25 May 2011
If you want to write in local dialect, Susie Dent's book has to be your essential guide ...
You may be a bit antwacky and arney, and hate garyboys. Here is a translation from Susie Dent’s book: antwacky is a Merseyside term for old-fashioned, and it probably comes from a local pronunciation of ‘antique’; arney means bad-tempered, and as a dialect word it can be found in Sussex and is thought to derive from ‘ordinary’ from the supposed ill-temper shown by ‘ordinary’ people of lower social rank; and garyboy is East Anglian dialect for an ostentatious teenager who drives a souped-up car.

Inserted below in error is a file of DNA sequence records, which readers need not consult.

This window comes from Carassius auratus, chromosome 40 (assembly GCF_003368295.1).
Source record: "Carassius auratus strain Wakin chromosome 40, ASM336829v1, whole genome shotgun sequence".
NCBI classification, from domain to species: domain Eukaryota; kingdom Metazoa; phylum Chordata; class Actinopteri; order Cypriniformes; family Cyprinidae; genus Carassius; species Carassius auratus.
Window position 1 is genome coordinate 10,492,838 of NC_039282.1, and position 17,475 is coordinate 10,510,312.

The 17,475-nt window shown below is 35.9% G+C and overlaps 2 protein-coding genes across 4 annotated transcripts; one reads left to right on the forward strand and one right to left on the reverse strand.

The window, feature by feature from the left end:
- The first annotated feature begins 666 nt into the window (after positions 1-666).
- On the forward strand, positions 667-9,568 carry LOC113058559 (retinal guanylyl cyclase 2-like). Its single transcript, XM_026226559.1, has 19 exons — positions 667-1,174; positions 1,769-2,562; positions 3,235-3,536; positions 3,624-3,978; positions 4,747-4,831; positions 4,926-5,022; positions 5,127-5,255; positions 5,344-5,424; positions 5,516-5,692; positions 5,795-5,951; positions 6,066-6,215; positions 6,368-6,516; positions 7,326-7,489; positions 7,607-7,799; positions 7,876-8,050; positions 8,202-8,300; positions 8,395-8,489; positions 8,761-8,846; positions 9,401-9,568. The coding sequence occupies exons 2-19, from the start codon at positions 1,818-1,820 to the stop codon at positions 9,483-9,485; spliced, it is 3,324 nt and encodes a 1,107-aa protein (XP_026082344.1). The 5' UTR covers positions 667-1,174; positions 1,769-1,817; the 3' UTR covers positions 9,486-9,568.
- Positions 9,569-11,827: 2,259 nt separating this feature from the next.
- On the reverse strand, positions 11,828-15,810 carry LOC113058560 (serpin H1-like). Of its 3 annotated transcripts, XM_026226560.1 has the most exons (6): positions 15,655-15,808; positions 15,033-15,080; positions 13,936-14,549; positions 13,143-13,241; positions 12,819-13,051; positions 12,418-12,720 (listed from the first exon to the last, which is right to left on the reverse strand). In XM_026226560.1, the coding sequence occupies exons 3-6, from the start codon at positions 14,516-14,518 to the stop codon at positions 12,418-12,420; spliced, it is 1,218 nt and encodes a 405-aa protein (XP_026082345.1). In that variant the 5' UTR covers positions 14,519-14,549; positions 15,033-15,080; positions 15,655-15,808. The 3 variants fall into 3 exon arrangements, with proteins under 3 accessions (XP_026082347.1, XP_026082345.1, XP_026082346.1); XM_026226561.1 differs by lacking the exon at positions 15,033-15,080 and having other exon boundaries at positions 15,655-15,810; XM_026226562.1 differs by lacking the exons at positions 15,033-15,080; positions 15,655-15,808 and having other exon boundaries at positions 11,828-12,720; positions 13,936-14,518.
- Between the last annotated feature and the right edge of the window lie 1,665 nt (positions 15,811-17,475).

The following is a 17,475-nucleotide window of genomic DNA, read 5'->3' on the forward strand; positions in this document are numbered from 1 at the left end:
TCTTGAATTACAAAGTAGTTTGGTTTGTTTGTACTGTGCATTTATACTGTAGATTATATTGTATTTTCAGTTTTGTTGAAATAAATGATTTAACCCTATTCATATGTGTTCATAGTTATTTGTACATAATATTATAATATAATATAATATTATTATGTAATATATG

The word Garyboy was coined only in the 1990s, which shows that local dialect is still alive and well as new words enter the lexicon. But many dialect words have been around much longer: Nailbourn (a Kentish word for an intermittent stream) dates back to the fifteenth century, and nithered means cold in Scotland and northern England and has Anglo-Saxon roots.
If you want to write in local dialect, Susie Dent’s book has to be your essential guide.